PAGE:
Sermons
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August 31, 2015, 10:57 AM

Proper 17 - Year B (Service in the Park)

 

 

Proper 17

Year B

Worship in the Park 

 

 

    Great things, Thou hast done, O Lord, my God. I would name them and proclaim them, but they are more than I can tell. In the name of the Father, the Son, and the Holy Ghost. Amen. 

 

    I was driving up Church Street here in Quincy this week, and I drove by the Lutheran Church and saw their marquee. “Worship in the Park 10AM. Potluck 11AM,” the sign read. And I thought to myself, “Wow! Kendrah is being optimistic…there’s no way lunch will start at 11 with an hour long sermon.”

    For those of you who don’t know me, my name is Father Matt Warren, I am the Vicar of Christ the King Episcopal Church here in Quincy, and many of you will be relieved to discover that I don’t anticipate preaching for a full hour this morning—it’ll be fifty-five minutes, tops…

    I am so happy to be here this morning joined by our Christian brothers and sisters from other traditions. It is a wonderful moment for us to come together and witness to the Body of Christ which is the Church. A Church, that, one day, will be reunited, when we lay aside our pride and remember that we proclaim the same Christ crucified, the same baptism for the forgiveness of sins, and we all await the resurrection of the dead, and the life of the world to come. 

    A Sunday in which we come together to worship in spite of the differences of our traditions makes an interesting backdrop to examine this morning’s gospel lesson, as Jesus engages the Pharisees in a debate over tradition itself. The Pharisees and the Scribes notice that some of Jesus’ disciples are eating with defiled hands, that they ate without first ceremoniously washing them. Jesus turns the tables on the Pharisees, arguing instead “there is nothing outside a person that by going in can defile, but the things that come out are what defile. For it is from within, from the human heart, that evil intentions come: fornication, theft, murder, adultery, avarice, wickedness, deceit, licentiousness, envy, slander, pride, folly. All these evil things come from within, and they defile a person.”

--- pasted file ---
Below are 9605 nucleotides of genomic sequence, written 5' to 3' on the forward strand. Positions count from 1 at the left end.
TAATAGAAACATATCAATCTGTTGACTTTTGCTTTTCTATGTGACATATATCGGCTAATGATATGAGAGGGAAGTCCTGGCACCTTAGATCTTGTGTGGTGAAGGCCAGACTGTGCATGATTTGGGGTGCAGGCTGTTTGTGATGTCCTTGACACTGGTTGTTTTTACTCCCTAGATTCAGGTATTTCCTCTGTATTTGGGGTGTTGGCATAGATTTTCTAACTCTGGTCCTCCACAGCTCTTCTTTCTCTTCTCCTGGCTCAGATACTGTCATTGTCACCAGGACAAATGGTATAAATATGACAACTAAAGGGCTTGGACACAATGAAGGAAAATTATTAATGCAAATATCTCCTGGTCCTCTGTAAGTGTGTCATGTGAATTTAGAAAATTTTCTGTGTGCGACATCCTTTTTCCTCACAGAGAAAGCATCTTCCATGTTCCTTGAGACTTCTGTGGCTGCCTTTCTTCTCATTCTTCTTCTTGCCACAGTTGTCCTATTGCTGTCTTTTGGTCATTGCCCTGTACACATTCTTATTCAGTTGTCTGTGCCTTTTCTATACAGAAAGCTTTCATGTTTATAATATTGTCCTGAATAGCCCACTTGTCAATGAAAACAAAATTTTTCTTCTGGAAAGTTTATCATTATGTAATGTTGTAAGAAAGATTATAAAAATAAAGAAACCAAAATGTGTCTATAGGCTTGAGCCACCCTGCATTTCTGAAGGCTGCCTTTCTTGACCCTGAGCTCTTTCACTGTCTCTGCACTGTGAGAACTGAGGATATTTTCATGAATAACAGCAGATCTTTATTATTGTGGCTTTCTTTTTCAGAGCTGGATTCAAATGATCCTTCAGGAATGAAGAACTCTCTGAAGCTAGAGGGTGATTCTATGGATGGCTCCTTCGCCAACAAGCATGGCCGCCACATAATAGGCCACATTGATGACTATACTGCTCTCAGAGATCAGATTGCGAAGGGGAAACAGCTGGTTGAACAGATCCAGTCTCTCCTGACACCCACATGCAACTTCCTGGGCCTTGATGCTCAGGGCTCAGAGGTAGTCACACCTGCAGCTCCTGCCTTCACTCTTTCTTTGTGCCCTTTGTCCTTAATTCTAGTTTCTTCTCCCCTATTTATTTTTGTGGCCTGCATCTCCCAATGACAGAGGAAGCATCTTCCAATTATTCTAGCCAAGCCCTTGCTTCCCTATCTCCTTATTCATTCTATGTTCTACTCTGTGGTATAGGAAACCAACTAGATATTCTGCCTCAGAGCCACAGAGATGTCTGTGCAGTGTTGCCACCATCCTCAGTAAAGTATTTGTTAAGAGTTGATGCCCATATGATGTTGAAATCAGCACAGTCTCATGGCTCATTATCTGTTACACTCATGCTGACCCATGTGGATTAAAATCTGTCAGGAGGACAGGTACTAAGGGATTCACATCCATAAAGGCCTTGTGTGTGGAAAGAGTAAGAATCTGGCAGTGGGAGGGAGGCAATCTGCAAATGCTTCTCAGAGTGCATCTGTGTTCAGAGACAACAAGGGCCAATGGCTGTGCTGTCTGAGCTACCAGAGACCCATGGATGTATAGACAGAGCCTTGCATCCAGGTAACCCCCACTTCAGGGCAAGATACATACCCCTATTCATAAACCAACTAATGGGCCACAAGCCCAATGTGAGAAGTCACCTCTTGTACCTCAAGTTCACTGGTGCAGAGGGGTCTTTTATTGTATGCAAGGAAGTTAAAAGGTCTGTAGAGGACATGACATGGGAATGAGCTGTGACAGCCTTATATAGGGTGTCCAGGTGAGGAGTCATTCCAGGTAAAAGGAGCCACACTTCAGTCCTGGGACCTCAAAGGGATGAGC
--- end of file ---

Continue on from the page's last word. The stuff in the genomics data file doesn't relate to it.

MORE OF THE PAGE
All too often, the Pharisees are simply understood as the “bad guys” of Jesus’ time. Time and time again, they are described as interested only in the legalistic minutia, convinced that if they rightly interpret and follow all of scripture, then they can earn their lofty place with God. For us Protestants, the Pharisees’ worldview strikes as works before faith, and we know that Paul and Luther put that line of thinking down 500 years ago. But, what if, for a moment we could understand the motivations of the Pharisees? What if we understood that their interest in ritual purity comes from a place of reverence instead of one-upsmanship? What if we shared their concerns that Jesus and his disciples could not possibly represent a new revelation of the Holy if they held the holiness customs of Judaism with such contempt? As it turns out, Jesus’ teaching this morning is far more forceful when we understand the Pharisees not simply as “the bad guys,” but as ardent followers of the Jewish faith and Law. 

    To fully understand the Pharisees you need to take a step back and look at the larger context of Jewish history. For 1200 years, the holiness of the Jewish people has been inexorably linked with their fortunes. From the Exodus; to the wandering in the desert; to the giving of the promised land; to the battles with foreign nations. From Moses, through the Judges and Kings, from the exile and back to Jerusalem, their holiness or lack thereof is linked to their success or lack thereof.